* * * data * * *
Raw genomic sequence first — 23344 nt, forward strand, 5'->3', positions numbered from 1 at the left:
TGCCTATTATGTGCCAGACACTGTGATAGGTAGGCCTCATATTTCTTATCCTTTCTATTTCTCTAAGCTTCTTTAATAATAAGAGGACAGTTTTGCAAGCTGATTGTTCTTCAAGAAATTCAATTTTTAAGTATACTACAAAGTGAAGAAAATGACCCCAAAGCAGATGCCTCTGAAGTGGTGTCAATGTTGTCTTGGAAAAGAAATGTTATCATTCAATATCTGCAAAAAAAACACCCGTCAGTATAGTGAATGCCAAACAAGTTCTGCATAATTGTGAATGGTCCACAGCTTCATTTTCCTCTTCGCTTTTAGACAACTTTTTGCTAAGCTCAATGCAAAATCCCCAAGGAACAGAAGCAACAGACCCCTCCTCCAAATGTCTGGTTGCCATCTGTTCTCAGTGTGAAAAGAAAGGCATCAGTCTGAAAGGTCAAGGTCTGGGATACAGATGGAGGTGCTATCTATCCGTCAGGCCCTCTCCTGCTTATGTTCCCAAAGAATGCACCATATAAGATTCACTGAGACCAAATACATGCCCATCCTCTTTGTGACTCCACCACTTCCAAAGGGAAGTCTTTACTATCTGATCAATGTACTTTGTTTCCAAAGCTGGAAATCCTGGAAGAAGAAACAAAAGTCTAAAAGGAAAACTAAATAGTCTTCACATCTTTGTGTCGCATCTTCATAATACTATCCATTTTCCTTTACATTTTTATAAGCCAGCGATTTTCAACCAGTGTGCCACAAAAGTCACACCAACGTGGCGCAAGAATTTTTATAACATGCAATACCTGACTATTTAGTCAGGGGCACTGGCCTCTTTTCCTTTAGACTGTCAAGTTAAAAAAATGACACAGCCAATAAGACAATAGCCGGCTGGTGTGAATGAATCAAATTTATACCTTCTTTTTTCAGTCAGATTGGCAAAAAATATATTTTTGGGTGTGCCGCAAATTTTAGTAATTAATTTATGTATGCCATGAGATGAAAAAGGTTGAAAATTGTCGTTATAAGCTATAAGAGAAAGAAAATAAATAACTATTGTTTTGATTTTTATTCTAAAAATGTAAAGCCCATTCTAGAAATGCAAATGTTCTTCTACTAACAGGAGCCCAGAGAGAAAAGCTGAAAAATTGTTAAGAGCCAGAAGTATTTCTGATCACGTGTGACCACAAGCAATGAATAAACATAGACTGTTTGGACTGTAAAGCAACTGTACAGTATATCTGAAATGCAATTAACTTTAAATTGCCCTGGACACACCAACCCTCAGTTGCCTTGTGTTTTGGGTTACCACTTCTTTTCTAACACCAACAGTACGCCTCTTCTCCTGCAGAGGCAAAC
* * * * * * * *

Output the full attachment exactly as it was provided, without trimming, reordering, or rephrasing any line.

Raw genomic sequence first — 23344 nt, forward strand, 5'->3', positions numbered from 1 at the left:
TGCCTATTATGTGCCAGACACTGTGATAGGTAGGCCTCATATTTCTTATCCTTTCTATTTCTCTAAGCTTCTTTAATAATAAGAGGACAGTTTTGCAAGCTGATTGTTCTTCAAGAAATTCAATTTTTAAGTATACTACAAAGTGAAGAAAATGACCCCAAAGCAGATGCCTCTGAAGTGGTGTCAATGTTGTCTTGGAAAAGAAATGTTATCATTCAATATCTGCAAAAAAAACACCCGTCAGTATAGTGAATGCCAAACAAGTTCTGCATAATTGTGAATGGTCCACAGCTTCATTTTCCTCTTCGCTTTTAGACAACTTTTTGCTAAGCTCAATGCAAAATCCCCAAGGAACAGAAGCAACAGACCCCTCCTCCAAATGTCTGGTTGCCATCTGTTCTCAGTGTGAAAAGAAAGGCATCAGTCTGAAAGGTCAAGGTCTGGGATACAGATGGAGGTGCTATCTATCCGTCAGGCCCTCTCCTGCTTATGTTCCCAAAGAATGCACCATATAAGATTCACTGAGACCAAATACATGCCCATCCTCTTTGTGACTCCACCACTTCCAAAGGGAAGTCTTTACTATCTGATCAATGTACTTTGTTTCCAAAGCTGGAAATCCTGGAAGAAGAAACAAAAGTCTAAAAGGAAAACTAAATAGTCTTCACATCTTTGTGTCGCATCTTCATAATACTATCCATTTTCCTTTACATTTTTATAAGCCAGCGATTTTCAACCAGTGTGCCACAAAAGTCACACCAACGTGGCGCAAGAATTTTTATAACATGCAATACCTGACTATTTAGTCAGGGGCACTGGCCTCTTTTCCTTTAGACTGTCAAGTTAAAAAAATGACACAGCCAATAAGACAATAGCCGGCTGGTGTGAATGAATCAAATTTATACCTTCTTTTTTCAGTCAGATTGGCAAAAAATATATTTTTGGGTGTGCCGCAAATTTTAGTAATTAATTTATGTATGCCATGAGATGAAAAAGGTTGAAAATTGTCGTTATAAGCTATAAGAGAAAGAAAATAAATAACTATTGTTTTGATTTTTATTCTAAAAATGTAAAGCCCATTCTAGAAATGCAAATGTTCTTCTACTAACAGGAGCCCAGAGAGAAAAGCTGAAAAATTGTTAAGAGCCAGAAGTATTTCTGATCACGTGTGACCACAAGCAATGAATAAACATAGACTGTTTGGACTGTAAAGCAACTGTACAGTATATCTGAAATGCAATTAACTTTAAATTGCCCTGGACACACCAACCCTCAGTTGCCTTGTGTTTTGGGTTACCACTTCTTTTCTAACACCAACAGTACGCCTCTTCTCCTGCAGAGGCAAAC